Wednesday, 10 April 2019

Sardus Cucina, Altrincham - a Review

It’s many a year since I had a date in a restaurant. Usually I dine with friends or a carer. I wanted somewhere nice to take my date-friend. Somewhere that would be intimate enough for conversation, but not claustrophobic. Sardus Cucina looked perfect. (There is a nice gallery of images on their website (q.v.).) Plus it was an opportunity to try genuine Sardinian cuisine. I had driven past the restaurant front in the day-time and the modern façade appealed. Whilst not situated right in the centre of Altrincham, it is only a five minute or so walk from the transport hub and only a couple of minutes from where we chose to park.

In the evening the subdued lighting and candles drew us in like moths to the flame. We were cordially welcomed by the young maître d’. And, as we passed the bar, the young bar-keep also greeted us. We were shown to a table for two at the end of a long banquette. My date took the place on it and I the suitable-for-me hard-backed chair on the opposite side. The subtle lighting, the low-level music and the candle at table all added to the relaxed - hopefully romantic - ambience.

The maître d’ offered to take our coats then brought over the main menu, the wine list and the specials list. He bubbled over with enthusiasm for the food, explaining a little of the distinctive culture and cuisine of Sardinia. Whilst I was snapping the photographs for this blog-post, he came over and chatted with us about his photographic hobby and how he takes the images for Sardus’ Instagram page (q.v.). An altogether pleasant, polite, enthusiastic and interesting young man.

From the maître d’s explanations and from reading the various menus, I found I was so heavily salivating I had begun to drool a wee bit. This is not a customary reäction to my being in a restaurant. Thankfully thick napkins were to hand! I was quite astounded at the breadth of the selection on offer. Even with my food allergy, I was not severely limited as in many eateries. The vast majority of dishes are made from scratch when ordered. This is a boon to anyone with a true food allergy or food intolerance.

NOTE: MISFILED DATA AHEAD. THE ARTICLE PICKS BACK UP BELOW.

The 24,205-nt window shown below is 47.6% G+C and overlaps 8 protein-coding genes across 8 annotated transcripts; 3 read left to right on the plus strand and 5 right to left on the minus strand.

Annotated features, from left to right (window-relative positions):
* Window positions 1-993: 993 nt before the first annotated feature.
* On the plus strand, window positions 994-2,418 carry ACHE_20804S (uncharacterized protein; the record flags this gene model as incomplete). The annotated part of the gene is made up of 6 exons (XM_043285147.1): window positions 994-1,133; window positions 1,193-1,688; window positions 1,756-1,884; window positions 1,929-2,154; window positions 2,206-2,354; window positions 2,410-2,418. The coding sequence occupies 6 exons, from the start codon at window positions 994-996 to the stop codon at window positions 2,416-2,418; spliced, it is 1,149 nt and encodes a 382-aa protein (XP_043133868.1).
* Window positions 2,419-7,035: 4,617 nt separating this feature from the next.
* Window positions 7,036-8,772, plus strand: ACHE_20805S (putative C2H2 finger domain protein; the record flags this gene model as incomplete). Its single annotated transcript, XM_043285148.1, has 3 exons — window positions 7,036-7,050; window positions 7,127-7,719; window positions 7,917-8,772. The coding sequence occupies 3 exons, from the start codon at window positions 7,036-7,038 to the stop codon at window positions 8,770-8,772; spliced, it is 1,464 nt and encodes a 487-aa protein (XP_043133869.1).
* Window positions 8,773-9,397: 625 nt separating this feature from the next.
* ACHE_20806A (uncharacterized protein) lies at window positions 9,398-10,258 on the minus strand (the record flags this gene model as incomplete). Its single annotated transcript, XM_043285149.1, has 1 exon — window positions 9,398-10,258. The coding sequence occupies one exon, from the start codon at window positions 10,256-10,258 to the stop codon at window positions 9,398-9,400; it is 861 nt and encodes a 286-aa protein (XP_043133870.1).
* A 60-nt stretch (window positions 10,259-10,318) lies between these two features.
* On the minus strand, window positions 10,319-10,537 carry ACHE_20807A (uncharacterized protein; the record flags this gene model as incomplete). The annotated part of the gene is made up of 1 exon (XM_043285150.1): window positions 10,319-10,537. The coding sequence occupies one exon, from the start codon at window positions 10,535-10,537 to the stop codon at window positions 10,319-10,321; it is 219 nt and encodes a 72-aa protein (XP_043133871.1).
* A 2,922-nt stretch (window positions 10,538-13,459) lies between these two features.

We ordered a non-alcoholic cocktail whilst we ploughed through the offerings. Regrettably it is not included on the published mocktails menu but was itemised on the bill. It’s called a Crodino. The beverage has an orange base and was described as being similar to Apérol (which I personally do not like). The flavour was simultaneously sweet and bitter. It was so light on the palate and literally evaporated. These were served to us with complimentary flat-breads, a Spanish-style dip (not for me, but date loved it) and fresh, creamy, soft pecorino - absolutely delicious. (These items are all included in the photo above.) I did not even know that pecorino came in a variety other than the famous hard version (housemate’s fave cheese). The Flat-breads were delightfully thin - thinner than any Indian poppadum I have ever had. They seemed to melt on the tongue. Incredible buccal experiences and this prior to actually ordering!

For starters (image above) I ordered coratella, chicken livers cooked with red-onion, chestnuts and Sardinian “Sherry”. Housemate is not at all keen on liver, so I never purchase to cook at home. For me just having liver is a treat. However, this dish was perfectly prepared. The onions were beautifully soft and the meat-flesh required almost no chewing. As I write this I am salivating again. Perhaps that gives a sense of just how delicious I found this dish.